Monday, July 16, 2012

Part Two: A Phone Call From Isis

 Sometime around the year 2000, I began to think about writing scripts for television. It is one of my great regrets that I let myself be discouraged by the odds against success, and instead devoted whatever writing talent I had to other pursuits. But at that time I was feeling particularly inspired, and decided to write a spec script just to see if I could do it.

What I chose to write was an updated pilot of the Isis series. I kept the characters of Andrea Thomas and Rick Mason, moved the location to Cameron High School in Miami, and established a new origin for Isis, who receives her powers during a class trip to Egypt.

I was very proud of it at the time, though years later I now see the flaws as clearly as the moments that I think still work. But my initial confidence inspired me to send a copy to JoAnna Cameron.

A couple of weeks later, on a Sunday morning, I staggered half asleep from my bed to my office desk, where the light was flashing on the answering machine. I hit the ‘Play’ button and heard, “Hi, David, this is JoAnna Cameron. I read your script and I wanted to talk to you about it.” And she left her number.

I went downstairs for a cup of tea, then returned to the office and hit the replay button to make sure I had heard what I thought I’d heard. The message was still there.

This is one of those calls that you can’t wait to make, but are very hesitant to make at the same time. Courage and curiosity finally won out and I dialed the number. I found out she lived near Monterrey, California, and she invited me up for a round of golf. I never took her up on that, and it’s too late now because she has since relocated to Hawaii.

During our 15-20 minute conversation, she spoke about how the show has played all over the world, and been translated into a dozen languages. I asked her why she never attended any of the sci-fi conventions, or Hollywood autograph shows. “That’s not for me,” she said. “I’m not Adam West.” Apparently she had a change of heart, however, as a few years later she appeared at a handful of shows.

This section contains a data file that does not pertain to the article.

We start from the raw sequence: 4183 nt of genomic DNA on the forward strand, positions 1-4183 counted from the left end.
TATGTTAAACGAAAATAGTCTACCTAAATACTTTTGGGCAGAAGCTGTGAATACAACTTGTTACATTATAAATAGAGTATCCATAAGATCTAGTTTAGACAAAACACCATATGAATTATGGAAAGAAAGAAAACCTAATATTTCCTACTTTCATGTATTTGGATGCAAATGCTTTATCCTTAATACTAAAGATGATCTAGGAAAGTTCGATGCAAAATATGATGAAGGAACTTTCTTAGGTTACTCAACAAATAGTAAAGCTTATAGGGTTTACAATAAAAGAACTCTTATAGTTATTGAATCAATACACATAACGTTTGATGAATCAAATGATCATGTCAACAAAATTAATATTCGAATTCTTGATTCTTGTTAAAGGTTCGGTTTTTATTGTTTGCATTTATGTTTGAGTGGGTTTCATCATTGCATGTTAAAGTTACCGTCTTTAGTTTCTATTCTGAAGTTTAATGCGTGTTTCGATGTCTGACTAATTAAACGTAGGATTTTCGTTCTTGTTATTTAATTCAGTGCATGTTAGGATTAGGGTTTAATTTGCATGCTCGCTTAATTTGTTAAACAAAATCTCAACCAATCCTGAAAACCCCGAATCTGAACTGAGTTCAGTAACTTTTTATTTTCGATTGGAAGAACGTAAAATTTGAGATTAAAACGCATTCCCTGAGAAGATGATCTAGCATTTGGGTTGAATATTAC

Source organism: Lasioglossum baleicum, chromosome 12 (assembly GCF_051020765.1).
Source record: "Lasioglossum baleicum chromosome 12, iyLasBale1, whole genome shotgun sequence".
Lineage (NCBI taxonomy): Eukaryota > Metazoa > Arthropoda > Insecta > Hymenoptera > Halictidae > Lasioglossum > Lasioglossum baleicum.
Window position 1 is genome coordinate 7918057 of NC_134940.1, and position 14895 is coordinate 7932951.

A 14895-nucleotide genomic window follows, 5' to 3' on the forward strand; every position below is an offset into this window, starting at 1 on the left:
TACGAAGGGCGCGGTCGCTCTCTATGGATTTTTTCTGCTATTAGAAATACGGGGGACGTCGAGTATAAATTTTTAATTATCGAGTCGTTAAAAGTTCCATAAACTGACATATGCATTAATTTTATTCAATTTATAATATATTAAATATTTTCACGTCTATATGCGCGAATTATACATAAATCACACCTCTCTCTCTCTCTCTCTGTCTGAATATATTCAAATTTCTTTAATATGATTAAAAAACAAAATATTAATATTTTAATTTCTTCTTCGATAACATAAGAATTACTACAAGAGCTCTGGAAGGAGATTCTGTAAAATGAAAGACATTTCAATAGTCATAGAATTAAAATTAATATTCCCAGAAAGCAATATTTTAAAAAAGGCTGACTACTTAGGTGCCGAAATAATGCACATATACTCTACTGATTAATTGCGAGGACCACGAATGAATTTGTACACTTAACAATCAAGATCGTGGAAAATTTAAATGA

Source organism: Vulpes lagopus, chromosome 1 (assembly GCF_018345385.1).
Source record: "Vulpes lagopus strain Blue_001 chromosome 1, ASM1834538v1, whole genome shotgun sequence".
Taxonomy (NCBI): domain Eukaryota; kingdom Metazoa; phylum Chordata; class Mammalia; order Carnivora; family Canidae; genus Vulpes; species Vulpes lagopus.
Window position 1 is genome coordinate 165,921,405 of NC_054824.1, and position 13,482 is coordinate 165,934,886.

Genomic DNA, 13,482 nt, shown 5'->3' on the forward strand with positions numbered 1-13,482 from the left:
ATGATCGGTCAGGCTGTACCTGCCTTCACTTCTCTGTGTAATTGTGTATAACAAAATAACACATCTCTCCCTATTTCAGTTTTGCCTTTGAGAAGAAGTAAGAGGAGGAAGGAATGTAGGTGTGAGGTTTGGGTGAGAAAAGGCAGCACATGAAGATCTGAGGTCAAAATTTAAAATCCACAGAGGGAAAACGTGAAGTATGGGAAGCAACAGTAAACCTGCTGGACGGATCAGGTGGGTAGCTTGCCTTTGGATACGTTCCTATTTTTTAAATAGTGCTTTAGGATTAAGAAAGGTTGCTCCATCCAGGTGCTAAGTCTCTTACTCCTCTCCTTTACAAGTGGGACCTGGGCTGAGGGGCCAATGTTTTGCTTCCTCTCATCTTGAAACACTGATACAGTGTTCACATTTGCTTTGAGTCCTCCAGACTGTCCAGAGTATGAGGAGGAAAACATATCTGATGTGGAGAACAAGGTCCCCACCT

As for the script, she said, “You should talk to Lou, and you guys could produce it.” “Lou” was Lou Scheimer, one of the creators and producers of the Isis series. When I told her I was calling from Las Vegas, she suggested we set part of the story at the Egyptian-themed Luxor Hotel (which actually had a steakhouse named Isis for awhile).

And just before we hung up, and as I basked in the gratification of an endorsement from the original Isis, she left me with one parting thought: “I can still fit into the costume.” I didn’t know if this was just a statement of pride or an audition.

Later that week I called Lou Scheimer’s office and he invited me to take a meeting. Was this actually happening? Was breaking into the television writing business really this ridiculously easy? I sent him the script, and two weeks later I was in his San Fernando Valley office, surrounded by memorabilia from the many shows created by Filmation. There was nothing from Isis but plenty from Masters of the Universe, which suggests that of all the films and shows he produced, this was the one that allowed him to sock a little away for retirement.

For the next hour, Scheimer regaled me with stories of his career and about how the Isis show came together, but when the subject of the script finally came up, he confessed that he couldn’t bring himself to read it. “I might love it,” he said, “And if I do I’ll be really upset because I don’t own the rights to the character anymore.”

That was a disappointing but understandable answer at the time. With the benefit of hindsight, I now think he probably read it and thought it was lousy, and this was a gracious way of avoiding that conversation.

Either way, that was essentially the end of my screenwriting career. He gave me a contact at Hallmark, which then owned Isis, but when a few phone calls and letters went unanswered I let the matter drop. The script went back in a drawer, where it remains to this day. I’ll never see it filmed, but by doing it I proved something to myself, I got to speak to Isis, and I got to take a meeting with a Hollywood producer about my first script. I’d still call that time well spent. 
For any fellow Filmation fans out there, there’s a book that will be out soon about Lou’s life and career that I know I can’t wait to pick up. Here’s what the cover looks like. 

1 comment:

  1. This is such a great story! In 1989 or so, a friend of mine wrote a similar spec script for "Return to the Land of the Lost" and sent it to as many people as he could find from the original series. He got a call back from Walker Edmiston, who played Enik, and really enjoyed the experience. Some actors are great people.